On Monday, Cyclone Tauktae became the strongest tropical storm to skirt across Mumbai in at least five decades. Such an intense storm has not come so close to the commercial capital—the eye of the storm was just 150 km away from Mumbai—at least since the satellite data became available in the 1970s.
Over the past 24 hours from Monday to Tuesday morning, many parts of Mumbai, like Juhu Airport and Ram Mandir, registered a whopping 300+ mm rainfall. The base station at Santacruz also witnessed 215 mm rainfall within 12 hours on Monday from 8.30 am to 8.30 pm.
Such rainfall fissures in the month of May are unheard of even for Mumbai. In fact, Monday marked the highest amount of rainfall recorded on a May day since bookkeeping started in the 19th century. The previous all-time high was 191 mm recorded 21 years ago on May 20, 2000. In the last ten years, it hadn’t rained more than a mere 3 mm on any day in the month of May!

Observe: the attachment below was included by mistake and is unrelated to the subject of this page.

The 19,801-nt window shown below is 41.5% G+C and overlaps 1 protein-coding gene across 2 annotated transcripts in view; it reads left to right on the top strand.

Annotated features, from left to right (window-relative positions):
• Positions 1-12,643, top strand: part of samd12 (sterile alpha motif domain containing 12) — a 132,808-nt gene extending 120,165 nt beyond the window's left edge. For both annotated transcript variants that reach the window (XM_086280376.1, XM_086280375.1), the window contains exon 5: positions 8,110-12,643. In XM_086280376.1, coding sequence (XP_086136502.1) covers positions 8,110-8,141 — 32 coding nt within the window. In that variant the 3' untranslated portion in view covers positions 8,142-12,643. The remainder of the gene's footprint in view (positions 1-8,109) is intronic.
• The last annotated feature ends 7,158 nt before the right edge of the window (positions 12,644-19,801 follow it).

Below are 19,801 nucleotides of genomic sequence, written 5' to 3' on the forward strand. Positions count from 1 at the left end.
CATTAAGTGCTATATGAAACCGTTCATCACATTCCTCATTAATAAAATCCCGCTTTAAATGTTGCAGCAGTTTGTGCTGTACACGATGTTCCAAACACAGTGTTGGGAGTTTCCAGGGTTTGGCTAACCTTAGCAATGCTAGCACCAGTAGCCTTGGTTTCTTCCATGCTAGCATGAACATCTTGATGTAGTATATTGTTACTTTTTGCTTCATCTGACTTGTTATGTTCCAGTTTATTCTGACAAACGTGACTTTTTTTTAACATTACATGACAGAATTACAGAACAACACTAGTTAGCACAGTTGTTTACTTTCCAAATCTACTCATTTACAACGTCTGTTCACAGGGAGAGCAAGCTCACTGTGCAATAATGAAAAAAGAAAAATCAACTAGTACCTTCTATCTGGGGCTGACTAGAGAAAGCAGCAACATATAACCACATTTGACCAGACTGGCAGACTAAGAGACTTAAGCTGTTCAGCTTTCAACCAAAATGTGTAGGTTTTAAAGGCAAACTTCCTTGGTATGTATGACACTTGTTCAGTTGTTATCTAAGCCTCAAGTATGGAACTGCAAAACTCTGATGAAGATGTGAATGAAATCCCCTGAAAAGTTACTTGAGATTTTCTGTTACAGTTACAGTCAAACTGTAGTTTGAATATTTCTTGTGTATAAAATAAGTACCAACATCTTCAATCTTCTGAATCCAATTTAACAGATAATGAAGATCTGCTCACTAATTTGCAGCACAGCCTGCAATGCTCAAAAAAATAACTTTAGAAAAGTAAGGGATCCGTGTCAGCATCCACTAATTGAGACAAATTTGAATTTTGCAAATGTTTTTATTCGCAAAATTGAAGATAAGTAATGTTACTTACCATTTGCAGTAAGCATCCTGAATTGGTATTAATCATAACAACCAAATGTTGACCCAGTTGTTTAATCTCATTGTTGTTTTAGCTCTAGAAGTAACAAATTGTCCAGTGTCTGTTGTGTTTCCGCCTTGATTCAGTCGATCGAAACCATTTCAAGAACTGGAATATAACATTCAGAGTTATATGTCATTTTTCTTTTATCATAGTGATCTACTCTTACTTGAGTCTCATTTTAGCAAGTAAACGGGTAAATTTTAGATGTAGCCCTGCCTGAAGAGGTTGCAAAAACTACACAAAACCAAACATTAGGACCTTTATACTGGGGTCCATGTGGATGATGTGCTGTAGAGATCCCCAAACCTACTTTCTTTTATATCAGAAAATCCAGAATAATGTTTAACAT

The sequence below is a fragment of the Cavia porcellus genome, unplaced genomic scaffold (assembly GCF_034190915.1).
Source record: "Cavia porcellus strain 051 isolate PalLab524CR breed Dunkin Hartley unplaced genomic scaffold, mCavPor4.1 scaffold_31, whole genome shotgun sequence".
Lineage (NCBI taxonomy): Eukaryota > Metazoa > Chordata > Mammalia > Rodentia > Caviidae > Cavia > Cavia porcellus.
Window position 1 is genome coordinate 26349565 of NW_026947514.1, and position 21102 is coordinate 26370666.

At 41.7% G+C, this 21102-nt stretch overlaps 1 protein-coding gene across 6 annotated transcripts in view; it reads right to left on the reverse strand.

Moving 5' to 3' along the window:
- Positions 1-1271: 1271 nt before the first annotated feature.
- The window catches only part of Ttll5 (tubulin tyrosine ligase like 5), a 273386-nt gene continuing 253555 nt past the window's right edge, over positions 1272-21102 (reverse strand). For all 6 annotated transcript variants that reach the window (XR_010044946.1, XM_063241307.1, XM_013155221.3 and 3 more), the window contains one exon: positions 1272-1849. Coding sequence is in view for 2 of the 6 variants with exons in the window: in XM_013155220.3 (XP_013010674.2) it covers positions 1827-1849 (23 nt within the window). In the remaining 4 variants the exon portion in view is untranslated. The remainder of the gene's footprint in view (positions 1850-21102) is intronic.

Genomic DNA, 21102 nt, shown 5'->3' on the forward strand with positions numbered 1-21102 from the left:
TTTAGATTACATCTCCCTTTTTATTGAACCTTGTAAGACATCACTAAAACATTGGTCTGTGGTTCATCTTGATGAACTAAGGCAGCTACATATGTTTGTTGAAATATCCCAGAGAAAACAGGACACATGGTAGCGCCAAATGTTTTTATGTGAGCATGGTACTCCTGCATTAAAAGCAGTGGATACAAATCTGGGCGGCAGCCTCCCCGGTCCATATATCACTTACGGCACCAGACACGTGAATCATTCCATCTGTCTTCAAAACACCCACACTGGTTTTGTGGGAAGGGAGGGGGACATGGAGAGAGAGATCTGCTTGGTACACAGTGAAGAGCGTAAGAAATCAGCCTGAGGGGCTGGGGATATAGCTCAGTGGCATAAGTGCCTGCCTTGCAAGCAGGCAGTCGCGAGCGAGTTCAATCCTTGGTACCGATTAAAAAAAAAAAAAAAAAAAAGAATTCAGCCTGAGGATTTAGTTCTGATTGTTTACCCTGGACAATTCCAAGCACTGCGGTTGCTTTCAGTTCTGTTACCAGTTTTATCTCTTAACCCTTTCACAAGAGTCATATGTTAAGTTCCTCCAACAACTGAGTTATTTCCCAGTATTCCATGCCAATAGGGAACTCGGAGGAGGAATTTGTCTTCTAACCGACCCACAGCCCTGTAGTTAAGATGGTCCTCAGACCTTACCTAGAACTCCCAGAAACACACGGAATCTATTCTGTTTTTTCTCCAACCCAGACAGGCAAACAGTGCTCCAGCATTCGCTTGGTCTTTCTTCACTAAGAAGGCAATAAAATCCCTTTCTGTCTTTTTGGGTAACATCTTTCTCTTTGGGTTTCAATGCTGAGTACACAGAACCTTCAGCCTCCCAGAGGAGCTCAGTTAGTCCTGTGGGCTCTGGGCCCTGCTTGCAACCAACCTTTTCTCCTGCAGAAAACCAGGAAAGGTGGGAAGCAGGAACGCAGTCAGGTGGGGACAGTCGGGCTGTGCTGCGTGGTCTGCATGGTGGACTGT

n addition to a torrential downpour of more than 200 mm within 12 hours and over a meter high storm surge, the cyclone induced extremely rare, powerful, gusty winds of more than 100 kmph across the coastal city. A maximum wind speed of 108 kmph was recorded at the monitoring station at Colaba on Monday is perhaps the highest recorded wind gust at least in the last 70 years.
The squall uprooted more than 600 trees across the city As the resultant storm surge pushed high tidal waves against the fortunately deserted coast, gale winds and heavy rains destroyed thousands of homes and disrupted electricity supply and the city traffic.
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